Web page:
The recent developments in RBI with the issue of “Cyber Security Guidelines” on June 2, 2016 and formation of an IT Subsidiary which apart from overseeing the internal IT operations will guide the regulated Banks also has created a renewed thrust on Information Security across the Banking organizations in India.
When we discuss such issues, we often focus on the top Public Sector and Private Sector Banks and forget that Indian Banking system has hundreds of Cooperative Banks of various categories licensed to accept deposits from public and are important for the financial welfare of the citizens. Some of these Cooperative Banks are big enough to be considered as significant players particularly in a restricted area of operation. Some of them have adopted technologies of Internet Banking, ATMs and credit cards. They need to adopt security practices that are on par with the larger Banks since the risks they face are similar. However, these Banks have lesser access to required skilled manpower to advise them on Information Security and also lesser resources to deploy for security beyond the investments already committed to IT infrastructure and operational training.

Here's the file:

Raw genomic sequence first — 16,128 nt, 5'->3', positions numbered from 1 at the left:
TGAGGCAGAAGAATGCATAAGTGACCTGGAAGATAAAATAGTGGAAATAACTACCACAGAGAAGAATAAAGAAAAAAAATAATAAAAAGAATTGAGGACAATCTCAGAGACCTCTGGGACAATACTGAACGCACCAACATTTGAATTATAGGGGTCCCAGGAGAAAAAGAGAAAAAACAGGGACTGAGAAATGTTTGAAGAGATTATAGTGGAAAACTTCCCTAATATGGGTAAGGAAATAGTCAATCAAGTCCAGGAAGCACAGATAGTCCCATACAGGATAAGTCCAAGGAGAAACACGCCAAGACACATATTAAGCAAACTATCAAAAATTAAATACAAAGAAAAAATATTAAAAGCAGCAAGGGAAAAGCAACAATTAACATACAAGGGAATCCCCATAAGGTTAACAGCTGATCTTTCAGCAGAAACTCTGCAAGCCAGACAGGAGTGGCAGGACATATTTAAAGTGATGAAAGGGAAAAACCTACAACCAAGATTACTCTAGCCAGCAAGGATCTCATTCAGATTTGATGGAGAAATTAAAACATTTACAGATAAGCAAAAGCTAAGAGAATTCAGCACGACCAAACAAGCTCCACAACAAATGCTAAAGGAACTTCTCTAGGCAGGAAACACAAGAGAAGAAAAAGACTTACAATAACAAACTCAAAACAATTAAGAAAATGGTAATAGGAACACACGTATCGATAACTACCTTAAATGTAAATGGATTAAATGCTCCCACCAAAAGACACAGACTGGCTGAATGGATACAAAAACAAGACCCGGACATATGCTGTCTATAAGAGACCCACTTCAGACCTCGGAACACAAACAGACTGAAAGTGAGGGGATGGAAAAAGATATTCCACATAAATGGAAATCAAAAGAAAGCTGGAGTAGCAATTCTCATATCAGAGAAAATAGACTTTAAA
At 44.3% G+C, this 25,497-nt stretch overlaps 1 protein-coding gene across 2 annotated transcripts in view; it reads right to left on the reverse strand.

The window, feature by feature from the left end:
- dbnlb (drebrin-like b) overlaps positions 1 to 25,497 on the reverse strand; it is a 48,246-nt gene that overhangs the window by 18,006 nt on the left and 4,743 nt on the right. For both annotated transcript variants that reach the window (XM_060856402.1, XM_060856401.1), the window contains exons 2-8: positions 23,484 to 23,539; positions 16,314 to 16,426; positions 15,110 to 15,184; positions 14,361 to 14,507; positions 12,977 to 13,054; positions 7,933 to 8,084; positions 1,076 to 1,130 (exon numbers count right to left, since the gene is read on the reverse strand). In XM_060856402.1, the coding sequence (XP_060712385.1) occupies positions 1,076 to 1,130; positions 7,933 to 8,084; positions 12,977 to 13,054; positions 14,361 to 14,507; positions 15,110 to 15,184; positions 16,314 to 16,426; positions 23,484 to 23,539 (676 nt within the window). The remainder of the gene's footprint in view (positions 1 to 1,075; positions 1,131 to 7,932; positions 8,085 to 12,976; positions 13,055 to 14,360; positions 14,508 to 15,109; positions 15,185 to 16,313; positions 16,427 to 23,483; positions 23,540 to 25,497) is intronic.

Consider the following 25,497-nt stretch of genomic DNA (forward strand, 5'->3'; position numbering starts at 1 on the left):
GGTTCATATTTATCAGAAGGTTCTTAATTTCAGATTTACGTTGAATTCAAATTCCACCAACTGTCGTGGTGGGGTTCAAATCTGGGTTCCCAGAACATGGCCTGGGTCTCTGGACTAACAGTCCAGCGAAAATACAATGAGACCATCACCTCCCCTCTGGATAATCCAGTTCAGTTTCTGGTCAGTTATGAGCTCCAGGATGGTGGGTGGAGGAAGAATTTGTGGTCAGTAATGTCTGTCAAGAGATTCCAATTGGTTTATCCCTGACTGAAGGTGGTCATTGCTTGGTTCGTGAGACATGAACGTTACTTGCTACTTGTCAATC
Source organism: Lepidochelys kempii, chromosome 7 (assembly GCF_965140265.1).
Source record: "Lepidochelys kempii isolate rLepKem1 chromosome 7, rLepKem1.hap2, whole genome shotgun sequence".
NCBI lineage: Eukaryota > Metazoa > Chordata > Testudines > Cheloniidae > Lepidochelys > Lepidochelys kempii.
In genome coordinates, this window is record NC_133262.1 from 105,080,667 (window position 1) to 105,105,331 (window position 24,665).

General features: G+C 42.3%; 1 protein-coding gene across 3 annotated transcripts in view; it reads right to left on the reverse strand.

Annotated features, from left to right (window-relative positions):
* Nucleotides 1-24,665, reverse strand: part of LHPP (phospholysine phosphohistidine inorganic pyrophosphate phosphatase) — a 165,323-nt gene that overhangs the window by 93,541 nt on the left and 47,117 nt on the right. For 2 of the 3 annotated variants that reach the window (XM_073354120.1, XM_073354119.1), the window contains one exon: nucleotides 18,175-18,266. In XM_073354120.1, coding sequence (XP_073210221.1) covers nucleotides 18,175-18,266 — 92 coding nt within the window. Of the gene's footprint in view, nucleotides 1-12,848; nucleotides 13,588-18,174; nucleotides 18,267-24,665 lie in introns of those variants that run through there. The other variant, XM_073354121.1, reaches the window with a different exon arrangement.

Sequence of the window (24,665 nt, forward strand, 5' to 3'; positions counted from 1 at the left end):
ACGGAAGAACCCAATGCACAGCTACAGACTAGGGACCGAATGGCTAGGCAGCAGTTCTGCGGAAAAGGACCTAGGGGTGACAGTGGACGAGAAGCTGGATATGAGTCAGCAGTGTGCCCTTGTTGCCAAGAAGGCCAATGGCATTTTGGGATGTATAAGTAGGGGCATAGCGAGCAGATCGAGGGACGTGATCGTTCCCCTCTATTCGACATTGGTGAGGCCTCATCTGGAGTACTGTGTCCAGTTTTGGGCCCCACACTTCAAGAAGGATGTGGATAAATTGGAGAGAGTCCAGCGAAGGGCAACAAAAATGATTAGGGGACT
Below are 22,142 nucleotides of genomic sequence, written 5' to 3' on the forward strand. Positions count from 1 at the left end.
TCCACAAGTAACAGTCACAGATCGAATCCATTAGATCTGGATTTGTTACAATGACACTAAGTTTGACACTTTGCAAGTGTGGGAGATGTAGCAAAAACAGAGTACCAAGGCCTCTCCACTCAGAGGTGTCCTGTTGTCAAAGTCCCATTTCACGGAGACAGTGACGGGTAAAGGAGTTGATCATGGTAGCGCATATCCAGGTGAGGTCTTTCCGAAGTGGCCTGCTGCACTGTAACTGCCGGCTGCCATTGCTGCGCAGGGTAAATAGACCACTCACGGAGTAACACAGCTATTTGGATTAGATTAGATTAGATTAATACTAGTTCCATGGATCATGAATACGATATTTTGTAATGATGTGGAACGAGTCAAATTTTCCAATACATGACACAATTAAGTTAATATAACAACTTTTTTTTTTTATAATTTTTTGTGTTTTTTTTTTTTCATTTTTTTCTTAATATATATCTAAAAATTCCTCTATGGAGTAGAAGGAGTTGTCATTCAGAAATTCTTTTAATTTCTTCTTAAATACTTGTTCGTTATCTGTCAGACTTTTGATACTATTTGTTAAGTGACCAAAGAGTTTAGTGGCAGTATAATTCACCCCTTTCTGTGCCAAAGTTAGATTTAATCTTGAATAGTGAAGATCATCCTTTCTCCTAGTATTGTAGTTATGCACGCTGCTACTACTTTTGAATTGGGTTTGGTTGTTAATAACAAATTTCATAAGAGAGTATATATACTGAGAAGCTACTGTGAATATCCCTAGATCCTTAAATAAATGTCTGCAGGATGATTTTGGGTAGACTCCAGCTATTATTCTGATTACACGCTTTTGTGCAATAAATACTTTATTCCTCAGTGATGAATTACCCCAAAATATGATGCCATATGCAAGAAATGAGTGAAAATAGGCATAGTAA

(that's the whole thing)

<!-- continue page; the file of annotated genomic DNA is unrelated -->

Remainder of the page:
As a long term observer of the Banking industry, I can foresee this sector becoming a “Security Hole” in the Indian Banking industry unless the managements wake up and initiate quick action to set things right. RBI and State regulators also need to initiate action that is required to ensure that these Banks have the necessary information security implementation that is recommended vide various RBI circulars.
As of a recent date, 172 Banks in India operate NEFT and this list includes many cooperative Banks and Grameena Banks. 154 Banks have been permitted Mobile Banking which again includes man Banks outside the well known public sector and private sector Banks. 44 Banks are permitted to issue Prepaid Cards. Soon many of them will also issue credit cards either co-branded or otherwise. In addition, RBI licenses payment Banks and wants to issue Banking licenses on tap.